And although I don’t necessarily relate, I also see the appeal of being submissive.  I listened to a podcast about a guy who visits with a dominatrix.  He has a very stressful life and is responsible for a lot of important decisions with his company and he said that for a few hours a week he is tied up and has no control or responsibilities.  He makes no decisions, he just…  checks out.  He said it wasn’t about sex anymore, it was about being able to unwind (while being tied up) after a hellish week.  No one is asking him to go to a meeting, or make an important decision, or discuss the projected fiscal budget for Q3.  I suppose it’s healthier than drinking or escaping reality with drugs.   


I have a lot of enlightened readers who are so amazing at helping me understand things, so I am wondering if there is something more to this that I am missing.  I mean, on a perfunctory level, it seems like it’s all about wearing a frilly pink dress (again, the dresses are adorable) and getting nailed.  Is that all there is?  Does it need to be about anything else?  I am either overthinking or oversimplifying this, I feel.  Is it similar to the guy in the podcast?


I don’t need to understand every aspect of gender/kink/fantasy and there’s zero judgement about if this is really all about the clothes and sex.  If it is, okay, sounds good.  I just am wondering if there’s something that I am missing, a perspective anyone can offer.


Thank you, you beautiful ladies, you.

Related reading

What is Crossdressing?

SEX

Ask Hannah

The T Word

Sexy Monday


Love, Hannah

Maybe She’s Born with It (or maybe it’s genetics)

We ask ourselves why we are like this.

Our partners ask us why we are like this.


It’s just…  how we’re wired.  We’re just born this way.  


I do not think gender identity is a choice.  It’s just who we are.  I believe this side of us is a part of us when we are born.  It may take years, even decades for us for us to realize there is something there inside when it comes to stepping outside of the traditional and societal gender roles.  When I was young, around five years old, I remember seeing mannequins at a department store modeling lingerie.  Something just clicked for me.  A part of my heart, my brain, opened a little bit and I realized that I was mesmerized by these beautiful clothes in a different way than most boys would be.  


Yes, a boyn is often interested in girls and lingerie is a different and sensual world that most boys aren’t involved in, but moments like that made me want to wear lingerie.  I couldn’t stop thinking about what it would be like to wear stockings and a garter belt.  It was then that I started to pay attention to how I felt, what I thought about when it came to “girl things”, whether it was makeup, a beautiful dress, or how boys and girls were “supposed” to think, act, and feel.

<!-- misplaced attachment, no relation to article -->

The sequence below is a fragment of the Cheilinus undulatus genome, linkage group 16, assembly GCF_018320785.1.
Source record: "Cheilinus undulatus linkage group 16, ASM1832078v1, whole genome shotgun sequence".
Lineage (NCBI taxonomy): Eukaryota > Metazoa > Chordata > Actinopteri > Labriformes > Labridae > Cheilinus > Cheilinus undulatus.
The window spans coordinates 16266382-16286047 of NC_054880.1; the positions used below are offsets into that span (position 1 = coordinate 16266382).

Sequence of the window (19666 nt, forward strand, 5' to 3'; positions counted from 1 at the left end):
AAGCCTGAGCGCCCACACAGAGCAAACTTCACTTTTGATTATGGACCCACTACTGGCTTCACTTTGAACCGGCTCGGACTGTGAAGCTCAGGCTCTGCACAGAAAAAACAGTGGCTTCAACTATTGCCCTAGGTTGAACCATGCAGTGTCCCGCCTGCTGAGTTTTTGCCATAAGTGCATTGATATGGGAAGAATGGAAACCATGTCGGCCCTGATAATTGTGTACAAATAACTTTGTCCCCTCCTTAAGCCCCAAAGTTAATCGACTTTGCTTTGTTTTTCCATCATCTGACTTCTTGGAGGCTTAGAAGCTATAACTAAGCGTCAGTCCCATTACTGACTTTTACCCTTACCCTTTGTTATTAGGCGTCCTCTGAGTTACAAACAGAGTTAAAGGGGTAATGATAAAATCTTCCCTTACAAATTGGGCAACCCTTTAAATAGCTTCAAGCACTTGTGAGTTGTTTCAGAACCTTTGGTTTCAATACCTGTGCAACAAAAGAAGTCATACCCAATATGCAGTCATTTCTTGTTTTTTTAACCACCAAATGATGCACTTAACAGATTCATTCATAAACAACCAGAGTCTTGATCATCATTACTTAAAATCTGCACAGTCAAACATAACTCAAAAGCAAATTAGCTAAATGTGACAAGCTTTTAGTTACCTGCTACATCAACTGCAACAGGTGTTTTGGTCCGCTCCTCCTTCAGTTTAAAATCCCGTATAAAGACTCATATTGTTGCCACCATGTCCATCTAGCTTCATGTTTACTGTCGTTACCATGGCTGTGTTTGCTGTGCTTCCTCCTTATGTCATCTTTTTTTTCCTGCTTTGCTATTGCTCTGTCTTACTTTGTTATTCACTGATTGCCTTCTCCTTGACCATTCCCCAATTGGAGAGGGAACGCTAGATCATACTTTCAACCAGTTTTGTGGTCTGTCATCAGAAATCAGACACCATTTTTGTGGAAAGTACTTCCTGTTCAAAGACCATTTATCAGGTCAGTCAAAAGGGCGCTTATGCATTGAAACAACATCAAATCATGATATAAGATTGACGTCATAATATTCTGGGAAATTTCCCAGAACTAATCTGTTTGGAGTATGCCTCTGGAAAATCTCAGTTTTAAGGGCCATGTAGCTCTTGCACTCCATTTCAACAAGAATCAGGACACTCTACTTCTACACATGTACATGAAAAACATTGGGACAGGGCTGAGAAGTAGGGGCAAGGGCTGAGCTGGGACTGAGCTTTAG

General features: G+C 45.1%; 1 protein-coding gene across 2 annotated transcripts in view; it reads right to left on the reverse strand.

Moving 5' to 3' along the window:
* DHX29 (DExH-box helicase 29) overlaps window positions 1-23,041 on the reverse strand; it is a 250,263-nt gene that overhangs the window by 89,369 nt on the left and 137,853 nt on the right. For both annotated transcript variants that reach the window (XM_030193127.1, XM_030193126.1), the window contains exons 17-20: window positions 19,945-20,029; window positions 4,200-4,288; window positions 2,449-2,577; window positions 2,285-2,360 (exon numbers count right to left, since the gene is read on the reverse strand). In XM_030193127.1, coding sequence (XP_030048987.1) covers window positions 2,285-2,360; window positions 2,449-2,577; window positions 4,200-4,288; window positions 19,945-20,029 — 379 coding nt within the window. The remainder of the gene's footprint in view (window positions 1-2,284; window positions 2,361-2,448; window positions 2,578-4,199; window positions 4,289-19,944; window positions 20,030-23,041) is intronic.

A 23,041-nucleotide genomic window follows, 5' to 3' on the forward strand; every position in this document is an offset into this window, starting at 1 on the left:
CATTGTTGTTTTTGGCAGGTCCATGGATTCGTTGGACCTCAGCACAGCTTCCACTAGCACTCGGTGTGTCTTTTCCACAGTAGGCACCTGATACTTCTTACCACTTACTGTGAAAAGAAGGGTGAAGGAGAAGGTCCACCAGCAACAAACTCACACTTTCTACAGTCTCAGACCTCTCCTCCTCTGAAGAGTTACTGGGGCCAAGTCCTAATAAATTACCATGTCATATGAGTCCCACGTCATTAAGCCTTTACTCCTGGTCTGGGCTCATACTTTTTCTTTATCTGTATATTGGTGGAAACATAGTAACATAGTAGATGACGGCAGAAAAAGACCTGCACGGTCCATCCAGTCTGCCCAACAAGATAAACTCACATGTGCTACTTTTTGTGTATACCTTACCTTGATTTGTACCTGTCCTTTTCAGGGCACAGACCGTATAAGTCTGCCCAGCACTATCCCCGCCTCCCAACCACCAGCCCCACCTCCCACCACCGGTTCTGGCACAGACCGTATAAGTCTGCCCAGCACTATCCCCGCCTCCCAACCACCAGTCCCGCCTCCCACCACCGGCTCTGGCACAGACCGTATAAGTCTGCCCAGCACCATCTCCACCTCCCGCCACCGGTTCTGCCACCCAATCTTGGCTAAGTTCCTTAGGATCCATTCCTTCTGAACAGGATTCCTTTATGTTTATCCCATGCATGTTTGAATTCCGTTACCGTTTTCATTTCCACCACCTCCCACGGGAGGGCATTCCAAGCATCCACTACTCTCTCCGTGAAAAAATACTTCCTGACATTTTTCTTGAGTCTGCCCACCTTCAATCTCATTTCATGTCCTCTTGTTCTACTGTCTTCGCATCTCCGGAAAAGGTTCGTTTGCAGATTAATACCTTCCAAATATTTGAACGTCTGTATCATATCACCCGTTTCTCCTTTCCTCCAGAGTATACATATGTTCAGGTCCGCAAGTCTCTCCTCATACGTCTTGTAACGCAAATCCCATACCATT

I think many of us think that this side of us might be a fetish.  And sure, it might be for some of us, but lingerie, heels, dresses are not sexually stimulating to me.  When I am en femme, or even simply underdressing, I feel amazing, sexy, beautiful, but never aroused.  


But…why?  I don’t know.  It’s just who we are.  Some people like to link certain events in our lives to this side of us.  I have heard everything from an absent father, a domineering mother, unaddressed trauma, repressed sexual identity as reasons why we are drawn to the other side of the closet.  There may be some truth to that for some of us, but I don’t think that there is anything inherently psychological connecting me to my gender identity.  Sometimes I think I am enlightened and I simply ignore gender norms and do what I want, and where what I choose.  Clothes are clothes, there’s no need to genderize them.


I don’t think any of us can point to a definitive reason and say THIS IS WHY I AM WHO I AM.  Some of us feel we were born with the wrong body, some of us feel were assigned the wrong gender at birth, some of us…  well, we go back and forth like a ping-pong ball trying to find a reason why.  I get tired of looking for a reason why I am who I am.  Ultimately I don’t think it’s anything I’ll understand and I try not to speculate about it.  In many ways, I am comforted by accepting I was born this way.  


BUT!  When we say we were born this way, could there be a genetic reason for it?  What if it’s not trauma, enlightenment, or anything else, but something biological wiring us in this way?  Could our genes impact our gender identity?


We are about to enter the OVERTHINKING ZONE, so fasten your garter belts, ladies.


My friend Marci and I have been chatting about this over the last few days and she sent over a couple of articles you may find interesting.  Ultimately I can’t say if biological factors influence who I am, or who any of us is.  If it wasn’t for spell check I wouldn’t even be able to spell neurologist, let alone be able to make any sort of decision about the link between genes and femme jeans.  I suppose you could make an argument for this as well as against it.